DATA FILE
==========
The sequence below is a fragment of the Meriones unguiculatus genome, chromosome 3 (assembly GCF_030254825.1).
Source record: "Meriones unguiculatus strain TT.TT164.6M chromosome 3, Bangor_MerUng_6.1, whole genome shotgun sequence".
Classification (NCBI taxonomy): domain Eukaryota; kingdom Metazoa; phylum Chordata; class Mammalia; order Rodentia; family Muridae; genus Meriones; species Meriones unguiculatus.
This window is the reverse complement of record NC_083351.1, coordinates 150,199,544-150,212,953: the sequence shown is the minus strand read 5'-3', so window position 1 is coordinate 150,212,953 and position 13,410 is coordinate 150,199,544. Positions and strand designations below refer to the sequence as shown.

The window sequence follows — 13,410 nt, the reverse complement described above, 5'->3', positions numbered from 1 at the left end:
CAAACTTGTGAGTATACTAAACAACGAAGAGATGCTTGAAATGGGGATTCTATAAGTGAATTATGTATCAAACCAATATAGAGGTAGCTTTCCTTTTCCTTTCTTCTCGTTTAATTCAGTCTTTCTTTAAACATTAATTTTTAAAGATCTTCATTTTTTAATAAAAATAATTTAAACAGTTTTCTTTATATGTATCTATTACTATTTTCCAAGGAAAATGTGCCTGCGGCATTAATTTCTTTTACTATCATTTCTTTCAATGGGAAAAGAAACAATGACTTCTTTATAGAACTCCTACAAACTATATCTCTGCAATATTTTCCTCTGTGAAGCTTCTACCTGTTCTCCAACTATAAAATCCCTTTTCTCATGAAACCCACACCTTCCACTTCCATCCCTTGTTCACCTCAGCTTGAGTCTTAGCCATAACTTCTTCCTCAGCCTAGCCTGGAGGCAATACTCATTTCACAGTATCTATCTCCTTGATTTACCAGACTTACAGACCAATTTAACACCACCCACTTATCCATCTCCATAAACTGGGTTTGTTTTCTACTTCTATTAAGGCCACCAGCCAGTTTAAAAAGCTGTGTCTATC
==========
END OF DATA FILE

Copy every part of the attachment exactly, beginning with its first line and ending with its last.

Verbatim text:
The sequence below is a fragment of the Meriones unguiculatus genome, chromosome 3 (assembly GCF_030254825.1).
Source record: "Meriones unguiculatus strain TT.TT164.6M chromosome 3, Bangor_MerUng_6.1, whole genome shotgun sequence".
Classification (NCBI taxonomy): domain Eukaryota; kingdom Metazoa; phylum Chordata; class Mammalia; order Rodentia; family Muridae; genus Meriones; species Meriones unguiculatus.
This window is the reverse complement of record NC_083351.1, coordinates 150,199,544-150,212,953: the sequence shown is the minus strand read 5'-3', so window position 1 is coordinate 150,212,953 and position 13,410 is coordinate 150,199,544. Positions and strand designations below refer to the sequence as shown.

The window sequence follows — 13,410 nt, the reverse complement described above, 5'->3', positions numbered from 1 at the left end:
CAAACTTGTGAGTATACTAAACAACGAAGAGATGCTTGAAATGGGGATTCTATAAGTGAATTATGTATCAAACCAATATAGAGGTAGCTTTCCTTTTCCTTTCTTCTCGTTTAATTCAGTCTTTCTTTAAACATTAATTTTTAAAGATCTTCATTTTTTAATAAAAATAATTTAAACAGTTTTCTTTATATGTATCTATTACTATTTTCCAAGGAAAATGTGCCTGCGGCATTAATTTCTTTTACTATCATTTCTTTCAATGGGAAAAGAAACAATGACTTCTTTATAGAACTCCTACAAACTATATCTCTGCAATATTTTCCTCTGTGAAGCTTCTACCTGTTCTCCAACTATAAAATCCCTTTTCTCATGAAACCCACACCTTCCACTTCCATCCCTTGTTCACCTCAGCTTGAGTCTTAGCCATAACTTCTTCCTCAGCCTAGCCTGGAGGCAATACTCATTTCACAGTATCTATCTCCTTGATTTACCAGACTTACAGACCAATTTAACACCACCCACTTATCCATCTCCATAAACTGGGTTTGTTTTCTACTTCTATTAAGGCCACCAGCCAGTTTAAAAAGCTGTGTCTATC